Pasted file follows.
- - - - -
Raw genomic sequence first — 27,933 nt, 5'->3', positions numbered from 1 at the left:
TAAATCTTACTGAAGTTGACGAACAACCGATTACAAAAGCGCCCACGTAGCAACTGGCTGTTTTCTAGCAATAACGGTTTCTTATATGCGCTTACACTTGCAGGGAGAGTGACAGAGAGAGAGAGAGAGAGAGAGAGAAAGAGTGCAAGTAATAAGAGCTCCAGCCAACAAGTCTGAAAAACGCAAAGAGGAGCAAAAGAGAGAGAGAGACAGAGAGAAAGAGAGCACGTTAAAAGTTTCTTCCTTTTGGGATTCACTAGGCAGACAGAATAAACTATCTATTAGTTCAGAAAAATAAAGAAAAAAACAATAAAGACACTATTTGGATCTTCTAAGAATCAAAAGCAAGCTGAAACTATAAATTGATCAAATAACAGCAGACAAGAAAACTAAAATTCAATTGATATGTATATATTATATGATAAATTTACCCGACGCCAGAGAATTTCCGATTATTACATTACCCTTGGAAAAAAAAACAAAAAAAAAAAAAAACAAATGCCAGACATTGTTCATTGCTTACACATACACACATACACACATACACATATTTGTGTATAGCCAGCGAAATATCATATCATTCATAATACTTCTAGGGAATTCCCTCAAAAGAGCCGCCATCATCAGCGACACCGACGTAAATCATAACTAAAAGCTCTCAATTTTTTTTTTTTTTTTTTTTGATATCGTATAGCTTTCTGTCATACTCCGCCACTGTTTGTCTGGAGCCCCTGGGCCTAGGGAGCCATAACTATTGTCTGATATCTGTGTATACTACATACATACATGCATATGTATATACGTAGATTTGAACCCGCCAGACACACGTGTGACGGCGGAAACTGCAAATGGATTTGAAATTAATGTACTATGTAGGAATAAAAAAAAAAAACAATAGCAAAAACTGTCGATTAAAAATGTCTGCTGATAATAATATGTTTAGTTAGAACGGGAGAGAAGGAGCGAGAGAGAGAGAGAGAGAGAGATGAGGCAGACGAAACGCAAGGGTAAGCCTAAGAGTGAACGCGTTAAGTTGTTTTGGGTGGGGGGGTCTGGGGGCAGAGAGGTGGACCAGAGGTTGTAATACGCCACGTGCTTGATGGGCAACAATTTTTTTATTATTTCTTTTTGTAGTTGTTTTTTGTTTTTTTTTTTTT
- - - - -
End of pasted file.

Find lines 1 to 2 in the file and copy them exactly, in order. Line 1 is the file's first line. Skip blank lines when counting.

Raw genomic sequence first — 27,933 nt, 5'->3', positions numbered from 1 at the left:
TAAATCTTACTGAAGTTGACGAACAACCGATTACAAAAGCGCCCACGTAGCAACTGGCTGTTTTCTAGCAATAACGGTTTCTTATATGCGCTTACACTTGCAGGGAGAGTGACAGAGAGAGAGAGAGAGAGAGAGAGAAAGAGTGCAAGTAATAAGAGCTCCAGCCAACAAGTCTGAAAAACGCAAAGAGGAGCAAAAGAGAGAGAGAGACAGAGAGAAAGAGAGCACGTTAAAAGTTTCTTCCTTTTGGGATTCACTAGGCAGACAGAATAAACTATCTATTAGTTCAGAAAAATAAAGAAAAAAACAATAAAGACACTATTTGGATCTTCTAAGAATCAAAAGCAAGCTGAAACTATAAATTGATCAAATAACAGCAGACAAGAAAACTAAAATTCAATTGATATGTATATATTATATGATAAATTTACCCGACGCCAGAGAATTTCCGATTATTACATTACCCTTGGAAAAAAAAACAAAAAAAAAAAAAAACAAATGCCAGACATTGTTCATTGCTTACACATACACACATACACACATACACATATTTGTGTATAGCCAGCGAAATATCATATCATTCATAATACTTCTAGGGAATTCCCTCAAAAGAGCCGCCATCATCAGCGACACCGACGTAAATCATAACTAAAAGCTCTCAATTTTTTTTTTTTTTTTTTTTGATATCGTATAGCTTTCTGTCATACTCCGCCACTGTTTGTCTGGAGCCCCTGGGCCTAGGGAGCCATAACTATTGTCTGATATCTGTGTATACTACATACATACATGCATATGTATATACGTAGATTTGAACCCGCCAGACACACGTGTGACGGCGGAAACTGCAAATGGATTTGAAATTAATGTACTATGTAGGAATAAAAAAAAAAAACAATAGCAAAAACTGTCGATTAAAAATGTCTGCTGATAATAATATGTTTAGTTAGAACGGGAGAGAAGGAGCGAGAGAGAGAGAGAGAGAGAGATGAGGCAGACGAAACGCAAGGGTAAGCCTAAGAGTGAACGCGTTAAGTTGTTTTGGGTGGGGGGGTCTGGGGGCAGAGAGGTGGACCAGAGGTTGTAATACGCCACGTGCTTGATGGGCAACAATTTTTTTATTATTTCTTTTTGTAGTTGTTTTTTGTTTTTTTTTTTTT